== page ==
The Kamban dream

This year marks the 75th anniversary of the Karaikudi Kamban Kazhagam, the seeds of which were sown by Saw. Ganesan.

Updated - March 07, 2013 06:27 pm IST

Published - March 07, 2013 04:54 pm IST

A statue of Kamban. Photo: Special Arrangement

A statue of Kamban. Photo: Special Arrangement

A neat turn of phrase, an apt simile, a brilliant metaphor, the euphony of a word -- can all delight, for the felicitous use of language does give one a frisson of thrill. But even so, will anyone deify a language, not figuratively, but literally? One man did. Kamban Adippodi Saw. Ganesan.

Ganesan’s love for Tamil began when he was in school. Those who encouraged him to study Kamba Ramayanam included P. Sri, the author of Ananda Vikatan’s ‘Chithira Ramayanam’, who lived in Karaikudi for some years, Va. Ve. Su. Iyer, T.K. Chidambaranatha Mudaliar (TKC) and even a scholarly grocery store owner in Burma! It was in 1939 that Ganesan set out to organise Kamban Vizha in Karaikudi, under the stewardship of TKC.

From 1935, Ganesan was actively involved in the Freedom Movement. His participation in the Quit India Movement resulted in his house being raided by the police. Several lakhs worth of property was confiscated. Unperturbed, Ganesan went about in disguise, giving rousing speeches to mobilise the youth against British rule. The police then arrested his friends, and to save them trouble, Ganesan surrendered, and was promptly despatched to the Alipore jail. But even while in prison, he ensured that the Karaikudi Kamban Vizha continued.

The venue

The Kamban Vizha is held in Karaikudi in the Tamil month of Panguni, and concludes in Nattarasankottai, in the star Hastham. Ganesan had a reason for choosing Hastham. There is a verse that says that Kamban inaugurated his work on Panguni Hastham. There is yet another verse that says Kamban died in Nattarasankottai. Ganesan visited Nattarasankottai, and found that the villagers there worshipped at a certain place, which they called Kamban Samadhi. Ganesan saw them taking mud from a pit near a rough hewn stone, beneath which Kamban was believed to have been buried, and applying this mud on the tongues of their school going children, in the belief that Kamban would bless their academic endeavours. Ganesan came to the conclusion that this must be Kamban’s burial place and so he decided to organise the last day of the celebrations at Nattarasankottai.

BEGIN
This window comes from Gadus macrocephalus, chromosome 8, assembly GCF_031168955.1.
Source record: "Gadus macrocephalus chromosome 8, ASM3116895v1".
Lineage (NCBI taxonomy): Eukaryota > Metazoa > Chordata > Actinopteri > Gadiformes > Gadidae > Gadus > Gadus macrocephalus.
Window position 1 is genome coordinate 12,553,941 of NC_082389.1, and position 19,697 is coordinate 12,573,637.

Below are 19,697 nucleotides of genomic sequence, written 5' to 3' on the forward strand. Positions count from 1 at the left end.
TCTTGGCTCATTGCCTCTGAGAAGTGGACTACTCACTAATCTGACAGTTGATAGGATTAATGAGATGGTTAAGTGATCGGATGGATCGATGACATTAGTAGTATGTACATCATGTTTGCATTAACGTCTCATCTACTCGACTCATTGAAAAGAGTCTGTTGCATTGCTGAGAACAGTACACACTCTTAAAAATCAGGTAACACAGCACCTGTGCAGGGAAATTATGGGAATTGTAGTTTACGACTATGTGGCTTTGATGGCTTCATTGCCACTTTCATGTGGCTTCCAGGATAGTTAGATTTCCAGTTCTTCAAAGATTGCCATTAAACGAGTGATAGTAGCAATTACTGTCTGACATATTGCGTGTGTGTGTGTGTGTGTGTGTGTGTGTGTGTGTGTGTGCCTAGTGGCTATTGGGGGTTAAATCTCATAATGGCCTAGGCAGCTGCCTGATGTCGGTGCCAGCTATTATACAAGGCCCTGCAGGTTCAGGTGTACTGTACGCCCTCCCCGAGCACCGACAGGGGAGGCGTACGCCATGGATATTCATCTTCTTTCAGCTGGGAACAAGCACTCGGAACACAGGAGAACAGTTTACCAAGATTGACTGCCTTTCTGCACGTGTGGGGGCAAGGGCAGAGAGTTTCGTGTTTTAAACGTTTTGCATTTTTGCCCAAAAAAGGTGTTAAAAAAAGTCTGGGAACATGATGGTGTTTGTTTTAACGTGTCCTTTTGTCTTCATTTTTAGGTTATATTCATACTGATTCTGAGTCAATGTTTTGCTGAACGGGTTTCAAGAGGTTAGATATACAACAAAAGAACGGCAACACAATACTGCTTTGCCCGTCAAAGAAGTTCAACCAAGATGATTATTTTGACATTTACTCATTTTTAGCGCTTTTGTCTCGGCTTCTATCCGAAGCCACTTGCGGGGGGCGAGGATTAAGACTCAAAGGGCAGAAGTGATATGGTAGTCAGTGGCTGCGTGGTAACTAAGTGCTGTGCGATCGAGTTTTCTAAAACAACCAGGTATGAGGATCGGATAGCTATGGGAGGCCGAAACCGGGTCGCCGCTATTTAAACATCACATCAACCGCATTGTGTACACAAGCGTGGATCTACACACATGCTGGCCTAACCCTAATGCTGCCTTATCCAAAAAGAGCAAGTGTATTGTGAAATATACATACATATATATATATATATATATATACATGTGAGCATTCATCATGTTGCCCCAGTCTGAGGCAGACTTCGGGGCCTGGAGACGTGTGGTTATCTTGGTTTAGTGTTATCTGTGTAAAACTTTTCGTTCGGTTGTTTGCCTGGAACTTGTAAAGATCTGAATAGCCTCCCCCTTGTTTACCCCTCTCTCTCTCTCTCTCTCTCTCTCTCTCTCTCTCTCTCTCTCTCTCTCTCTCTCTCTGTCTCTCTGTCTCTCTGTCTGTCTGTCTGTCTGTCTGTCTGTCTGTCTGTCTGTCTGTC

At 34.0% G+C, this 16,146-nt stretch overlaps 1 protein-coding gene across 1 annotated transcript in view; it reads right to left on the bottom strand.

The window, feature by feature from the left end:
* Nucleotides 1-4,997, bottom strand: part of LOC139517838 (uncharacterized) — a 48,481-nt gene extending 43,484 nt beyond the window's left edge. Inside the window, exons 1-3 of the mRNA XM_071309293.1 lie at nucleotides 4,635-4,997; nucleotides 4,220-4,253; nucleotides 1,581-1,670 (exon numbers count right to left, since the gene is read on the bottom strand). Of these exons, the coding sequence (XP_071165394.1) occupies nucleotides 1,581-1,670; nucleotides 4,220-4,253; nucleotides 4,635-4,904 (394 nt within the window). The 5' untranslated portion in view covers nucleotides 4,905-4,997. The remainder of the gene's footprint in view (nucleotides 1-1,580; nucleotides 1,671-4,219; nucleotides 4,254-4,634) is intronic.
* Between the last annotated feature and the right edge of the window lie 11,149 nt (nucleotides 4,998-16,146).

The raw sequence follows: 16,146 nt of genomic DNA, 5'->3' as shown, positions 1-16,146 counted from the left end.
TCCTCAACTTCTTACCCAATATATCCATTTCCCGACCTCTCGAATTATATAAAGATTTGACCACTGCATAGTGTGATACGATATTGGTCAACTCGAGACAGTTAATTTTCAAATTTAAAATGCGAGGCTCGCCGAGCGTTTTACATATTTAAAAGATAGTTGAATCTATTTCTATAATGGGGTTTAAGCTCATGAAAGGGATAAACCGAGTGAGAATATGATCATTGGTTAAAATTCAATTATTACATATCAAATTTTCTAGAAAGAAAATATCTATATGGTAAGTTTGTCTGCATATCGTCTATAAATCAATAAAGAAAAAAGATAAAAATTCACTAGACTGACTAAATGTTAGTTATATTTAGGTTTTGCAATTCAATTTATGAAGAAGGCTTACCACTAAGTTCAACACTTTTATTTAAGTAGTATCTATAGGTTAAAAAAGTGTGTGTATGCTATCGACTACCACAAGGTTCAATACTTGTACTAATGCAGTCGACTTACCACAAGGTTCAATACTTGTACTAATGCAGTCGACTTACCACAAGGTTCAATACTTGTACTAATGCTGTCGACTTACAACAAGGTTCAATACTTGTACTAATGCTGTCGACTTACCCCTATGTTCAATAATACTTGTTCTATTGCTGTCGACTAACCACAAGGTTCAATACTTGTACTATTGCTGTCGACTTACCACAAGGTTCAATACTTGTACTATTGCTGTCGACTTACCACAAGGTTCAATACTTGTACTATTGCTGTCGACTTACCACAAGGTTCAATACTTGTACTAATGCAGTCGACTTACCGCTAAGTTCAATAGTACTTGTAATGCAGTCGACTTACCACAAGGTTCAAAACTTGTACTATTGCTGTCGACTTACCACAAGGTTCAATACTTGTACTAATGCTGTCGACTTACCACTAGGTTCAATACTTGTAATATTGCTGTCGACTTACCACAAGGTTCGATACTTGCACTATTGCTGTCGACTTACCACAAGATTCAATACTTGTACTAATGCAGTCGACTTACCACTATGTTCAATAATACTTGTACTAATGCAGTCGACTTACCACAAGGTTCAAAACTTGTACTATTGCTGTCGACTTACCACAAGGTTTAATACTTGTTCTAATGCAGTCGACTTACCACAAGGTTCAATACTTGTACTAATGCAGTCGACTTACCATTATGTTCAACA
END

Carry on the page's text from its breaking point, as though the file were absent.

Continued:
In 1940, Ganesan asked Vaidyanatha stapathi to make a panchaloha idol of Tamizh Thai, Tamizh represented as a Goddess. Tamizh Thai is seen seated on a globe to indicate the geographical spread of Tamizh. She holds in her hands palm leaf manuscripts, a japa mala, the torch of knowledge and a Sengottu yazh, described in Tamil literature and a sculptural representation of which is seen in the Tirumeyyam temple.

Ganesan’s friends presented him with a purse for Rs. one lakh on his 60 birthday, and he used the money for a Kamban Mani Mandapam, the construction of which was completed in 1972. Praising Ganesan’s dedication to Kamban, Justice Maharajan gave him the title ‘Kamban Adippodi.’ Ganesan conceived of a temple for Tamizh Thai, but passed away before the project was completed. Upon his death, the mantle fell on Kamban Adisoodi Pala Palaniappan, who, as a school student, came under the tutelage of Ganesan, and helped draw up programmes for the Karaikudi Kamban Vizha. Later, Palaniappan became the secretary of the Chennai Kamban Kazhagam.

Worthy pupil

After his retirement, Palaniappan returned to Karaikudi. How did he get interested in Kamban? “I used to be an orator in school, and apart from my Tamil teachers, one of my earliest inspirations was Ganapathi stapathi, who was my mathematics teacher! Later, Ganesan took me under his wing and taught me Kamba Ramayanam. He presented me with a copy of the Murray’s edition of Kamba Ramayanam, which he had helped edit. Although Karaikudi was the place where Kamban celebrations began, it spread to other places.”

The Tamizh Thai temple was declared open in 1993, by Mu. Karunanidhi. The main shrine is for Tamizh Thai, and on either side, we find Agastyar and Tholkappiyar. Outside the main shrine are icons of Oli Thai (The Goddess of Sound) and Vari Thai (the Goddess of Letters), with separate enclosures for Kamban, Ilango and Valluvar. The temple construction and sculpturing work were by Ganapathy stapathi.

I am curious about why Kamban is always depicted with a walrus moustache. “The moustache was inspired by TKC’s luxuriant moustache,” laughs Palaniappan.

Almost all Tamil scholars have participated in the Karaikudi Kamban Vizha – A.C. Paul Nadar, Professor A.S. Gnanasambandam, Ra.Pi. Sethupillai, Dr. Francis Jayanandan, who was secretary of the Christian Literature Society, Xavier Tani Nayaka Adigal, Mu.Raghava Iyengar, Kamil Zvelebil and Justice Ismail, to name a few.

On the other hand, people who called themselves atheists would wangle a slot in the proceedings, and then make veiled attacks on Kamban. When it was suggested to Ganesan that he prevent such people from speaking, he would say that no one could be immune to the charms of Kamba Ramayanam for long, and even those who aimed barbs at the work, would soon come round. And sure enough, the same people who had mocked Kamban, would in later years, speak admiringly of the bard.

This year marks the 75th anniversary of the Karaikudi Kamban Kazhagam, and an international conference will be held in Karaikudi. The speakers include medical doctors and professors of engineering, based in London and Paris, all of whom have one thing in common -- love for Kamba Ramayanam. It is not often that one’s dreams result in fruition, and even when they do, few dreams survive beyond one’s lifetime. But the Karaikdui Kamban Kazhagam continues to thrive, and is a tribute to Saw. Ganesan, whose zeal and grit shaped it.

For details, call Palaniappan at 94450 22137.

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